effectively as Jesus Himself had done.
The Holy Spirit gate crashes no one’s heart; he waits to be
received. So, when we think of the wonderful things which
the Holy spirit can do, surely we will set apart sometime
amid the bustle and the rush of live to wait in silence for him
Like these disciples, we sometimes feel lost and
bewildered, Longing for Your presence and guidance on
our journey, Open our eyes, Lord, to recognize You in our
midst. Fill us with a burning desire to know You more, As
we engage in this time of prayer and reflection, May Your
Word come alive in us, bringing transformation. Empower
us, O Lord, to share the Good News, With hearts full of joy
and faith, just like the disciples, And may our lives be a
testimony to Your redeeming love. Amen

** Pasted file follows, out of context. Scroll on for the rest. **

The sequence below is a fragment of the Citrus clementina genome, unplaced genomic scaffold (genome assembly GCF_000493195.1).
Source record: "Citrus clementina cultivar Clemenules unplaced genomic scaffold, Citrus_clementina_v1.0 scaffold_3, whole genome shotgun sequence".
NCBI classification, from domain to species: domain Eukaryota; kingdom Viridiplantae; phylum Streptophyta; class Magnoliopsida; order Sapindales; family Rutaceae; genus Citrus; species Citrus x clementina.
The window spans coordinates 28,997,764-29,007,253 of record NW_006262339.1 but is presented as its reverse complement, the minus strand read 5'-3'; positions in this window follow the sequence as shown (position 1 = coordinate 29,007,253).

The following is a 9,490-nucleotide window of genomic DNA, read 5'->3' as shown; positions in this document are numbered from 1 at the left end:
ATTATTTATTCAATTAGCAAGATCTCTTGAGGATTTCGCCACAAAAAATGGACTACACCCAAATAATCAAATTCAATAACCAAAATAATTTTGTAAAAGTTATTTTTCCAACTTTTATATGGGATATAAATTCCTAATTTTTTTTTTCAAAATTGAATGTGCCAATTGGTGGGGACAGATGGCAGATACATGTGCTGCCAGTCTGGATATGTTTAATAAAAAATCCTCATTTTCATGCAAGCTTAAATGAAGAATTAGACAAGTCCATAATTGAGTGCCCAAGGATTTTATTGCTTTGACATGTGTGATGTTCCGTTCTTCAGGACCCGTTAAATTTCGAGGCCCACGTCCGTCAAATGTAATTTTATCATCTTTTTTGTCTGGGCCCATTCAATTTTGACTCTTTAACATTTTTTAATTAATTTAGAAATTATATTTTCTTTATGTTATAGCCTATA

• Read the passage carefully, two or three times. Does
anything stand out? Perhaps I am struck by Jesus’
desire that I should believe in him. I am invited to look
at the depth or perhaps the lack of depth of my own
faith in Jesus. Whether my faith is strong or weak, I
discuss it honestly with Jesus now.
• Or perhaps I notice that Jesus’ desire is that I should
be with him where he is. How does it make me feel to
hear those words? Again, I talk to Jesus about my
feelings, and then I sit in silence for a while to listen
• Jesus promises to send us ‘the Advocate’, ‘the
Counsellor’. these words suggest some sort of legal
figure but really Jesus is telling us that we will be
accompanied by his life-giving, enabling and affirming
Spirit. Where do you need this Spirit in your day?
Where do you ask for the Spirit? Where do you
recognise the Spirit’s presence?
• Lord, you are inviting me, choosing me, to be your
intimate friend, to go out in your name and to make
an impact on this precious world, and bear lasting